In my first week in Sysmä, I sleep for seventy hours. I notice nature makes the exact right amount of noise. I notice: wind in the spruces, a family or crew or gang of seagulls nesting in the theatre’s roof, the smaller, chirpier birds, and this is the exactly right amount of noise for me not to be distracted by either silence or a specific sound. I take a walk on the small almost-island of Ohrasaari on my first day, upon arrival, a dense little bulk of forest on the outskirts of the department store, on the edge of the river, there’s still patches of snow on the paths inwards. They are glittery, confined and sprinkled with dry fir needles to look like Christmas-wrap. Where the sun touches it a couple of steps closer to the water, the ground is warm enough to lie down on it. I almost fall asleep, but don’t. I am more tired these days than I have been in a long while, but there’s time here.
By the end of the day I notice a thing I will later call the phone-buzzing factory. I don’t know it’s a factory yet. After fifty of my seventy hours of sleep I notice the “looming cold” I’d been writing about in my notebook on my first night is a Covid-infection.
The sky was slowly darkening when we flew into Helsinki, I could still see the bigger patches of snow in the landscape, the coast, the infrequency of houses on the outskirts, last lights at almost eleven pm, I don’t think I have truly been alone in the past twelve months, I don’t think I truly remembered days this long. The flight attendant hands me blueberry juice in a paper cup. I nibble at its rim until it softens, as I always have been. I’ve been calling myself exhausted for some time now. When we hit the ground and get off the plane everything is blue. I understand no words safe for those addressed directly to me. I take a bus the next day, then another, one of my headphones is broken, so I listen to early 10s indie, note down how vegetation and architecture grow around oceans because the coastal region reminds me of the Baltic in Germany where my grandparents live, I might be wrong about all of this, the population decreases with each change of vehicles, I text my friend Hendrik from the second bus and he teaches me words via WhatsApp.
During the last two years, I had grown a bit defiant towards things that I know do me good: walks, writing, unoccupied time, vegetables and movement, to name only a few. That’s different here because nobody watches or cares or wants me to deliver at anything else I might need my writing and walking and exercise for, as a tool for functioning. So I resume walks. I share Villa Sarkia with Tuuli and find out the meaning of her name by accident, in a German book about linguistic theory I brought from home. We take turns in having a good day for writing and a bad one. There is a sound like a buzzing smartphone, audible all over town at all times, numb and steady. On one of my walks I find out it comes from a factory. I had been reading Roberto Bolaño’s „The Savage Detectives“ before coming to Finland. All the characters are poets and on some to all levels malfunctioning and so touchingly sweet and lost and want to get rid of themselves and come to Villa Sarkia still very much stirred up by all their semi-fictional existences. I wonder who’s been here before. We have all been alone for a while, we have all been so strangely tired for a while, everyone around me has seemed so silently determined for a while, had disappeared somewhat into outcomes. I had forgotten how it hurts, sometimes, for everyone I know, I had forgotten how personal this becomes, how everyone I know takes walks, circles the phone-buzzing factory for hours and stares at paper and stares at their hands and nibbles their fingernails soft until they get up and leave, check for the town outside and make plans: I will go on a trip soon, I will check out the Petfood-and-Shoe-Shop next to the bookstore soon, I will check out the Finnish Accordion Museum soon, once I’ve finished this page, this poem, done my dues, how there is never enough of all the time in the world even though you miss home and you bore and you have written a couple of really nice poems, actually, and seen four different brown hares or the same brown hare four different times, and you sleep only eight hours per night now and feel refreshed when you wake, but you have not walked the entirety of that hiking trail you discovered one of your first evenings and decided to get back to when it is not getting dark.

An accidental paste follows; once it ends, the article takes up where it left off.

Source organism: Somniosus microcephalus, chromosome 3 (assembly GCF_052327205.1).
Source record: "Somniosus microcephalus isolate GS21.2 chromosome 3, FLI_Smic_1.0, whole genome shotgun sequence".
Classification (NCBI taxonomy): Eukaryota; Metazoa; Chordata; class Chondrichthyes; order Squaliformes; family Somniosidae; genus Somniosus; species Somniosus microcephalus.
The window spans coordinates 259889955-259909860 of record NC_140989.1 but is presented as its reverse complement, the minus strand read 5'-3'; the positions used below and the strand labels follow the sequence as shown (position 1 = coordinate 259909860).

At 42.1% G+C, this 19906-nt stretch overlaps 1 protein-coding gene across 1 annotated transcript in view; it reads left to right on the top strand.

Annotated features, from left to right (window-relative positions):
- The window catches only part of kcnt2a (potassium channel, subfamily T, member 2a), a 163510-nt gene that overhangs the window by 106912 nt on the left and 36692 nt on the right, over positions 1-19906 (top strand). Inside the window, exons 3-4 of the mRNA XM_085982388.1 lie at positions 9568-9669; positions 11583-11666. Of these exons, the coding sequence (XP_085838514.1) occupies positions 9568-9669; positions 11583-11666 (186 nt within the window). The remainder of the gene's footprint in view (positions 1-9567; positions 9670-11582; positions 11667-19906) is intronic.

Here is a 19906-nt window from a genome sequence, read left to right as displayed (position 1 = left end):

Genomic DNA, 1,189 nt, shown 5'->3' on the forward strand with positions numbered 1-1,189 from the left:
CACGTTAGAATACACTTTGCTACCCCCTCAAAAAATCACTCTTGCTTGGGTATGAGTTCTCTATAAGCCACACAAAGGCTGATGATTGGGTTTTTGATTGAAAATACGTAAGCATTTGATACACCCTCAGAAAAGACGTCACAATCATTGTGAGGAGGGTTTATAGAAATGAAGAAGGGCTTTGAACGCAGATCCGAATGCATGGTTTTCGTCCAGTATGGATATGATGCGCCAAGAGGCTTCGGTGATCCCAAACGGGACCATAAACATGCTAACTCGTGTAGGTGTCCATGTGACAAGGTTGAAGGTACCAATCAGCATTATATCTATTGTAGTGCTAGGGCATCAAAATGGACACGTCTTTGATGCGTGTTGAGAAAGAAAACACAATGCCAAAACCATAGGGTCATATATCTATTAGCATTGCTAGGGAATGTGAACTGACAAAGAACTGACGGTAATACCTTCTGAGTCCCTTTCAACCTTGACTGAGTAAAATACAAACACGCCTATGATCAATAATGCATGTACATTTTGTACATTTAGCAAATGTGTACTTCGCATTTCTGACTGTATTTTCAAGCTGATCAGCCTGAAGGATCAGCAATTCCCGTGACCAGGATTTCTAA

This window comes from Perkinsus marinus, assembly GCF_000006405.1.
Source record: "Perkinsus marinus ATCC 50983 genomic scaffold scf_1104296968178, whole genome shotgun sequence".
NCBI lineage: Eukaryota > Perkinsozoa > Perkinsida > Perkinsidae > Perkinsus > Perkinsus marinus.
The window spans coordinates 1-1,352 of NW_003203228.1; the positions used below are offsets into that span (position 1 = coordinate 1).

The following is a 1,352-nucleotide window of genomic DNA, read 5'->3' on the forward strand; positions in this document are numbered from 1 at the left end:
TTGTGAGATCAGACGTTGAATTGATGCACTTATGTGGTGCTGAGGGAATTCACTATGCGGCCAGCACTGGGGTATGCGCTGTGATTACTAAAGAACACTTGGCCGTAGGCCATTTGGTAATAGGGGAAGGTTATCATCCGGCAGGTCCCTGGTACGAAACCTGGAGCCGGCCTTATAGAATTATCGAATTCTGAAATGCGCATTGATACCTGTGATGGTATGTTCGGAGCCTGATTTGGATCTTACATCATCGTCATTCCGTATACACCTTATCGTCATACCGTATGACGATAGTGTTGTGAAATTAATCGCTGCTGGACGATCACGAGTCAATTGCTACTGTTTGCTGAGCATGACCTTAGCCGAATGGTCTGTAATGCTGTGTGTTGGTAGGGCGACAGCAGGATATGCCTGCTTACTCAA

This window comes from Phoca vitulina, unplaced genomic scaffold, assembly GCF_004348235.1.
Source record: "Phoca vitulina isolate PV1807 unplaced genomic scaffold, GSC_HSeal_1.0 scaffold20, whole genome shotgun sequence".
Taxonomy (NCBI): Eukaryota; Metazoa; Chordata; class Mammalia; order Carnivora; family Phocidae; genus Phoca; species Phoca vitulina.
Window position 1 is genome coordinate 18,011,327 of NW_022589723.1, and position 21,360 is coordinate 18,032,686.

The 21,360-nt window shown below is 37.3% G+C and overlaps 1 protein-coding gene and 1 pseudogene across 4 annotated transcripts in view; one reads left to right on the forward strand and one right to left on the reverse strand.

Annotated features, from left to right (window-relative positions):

On my last day I skim the guestbook for entries in languages I understand, and get stuck. Today, one month after leaving, I dreamt of a version of those four weeks in which I didn’t write but only roamed the area, discovered its every inch. There was a weird hotel by a lake a huge group of writers and I went to. I couldn’t find my room because I couldn’t find the stairs that led to it. It has been spring for the entirety of my stay. I want to meet everyone from the guestbook, talk to the people who came here in winter. There’s plants growing on my balkony now, a motorcycle down on the street, I switched my phone to silent mode but keep it in view.
Josefine Berkholz, Mai 2022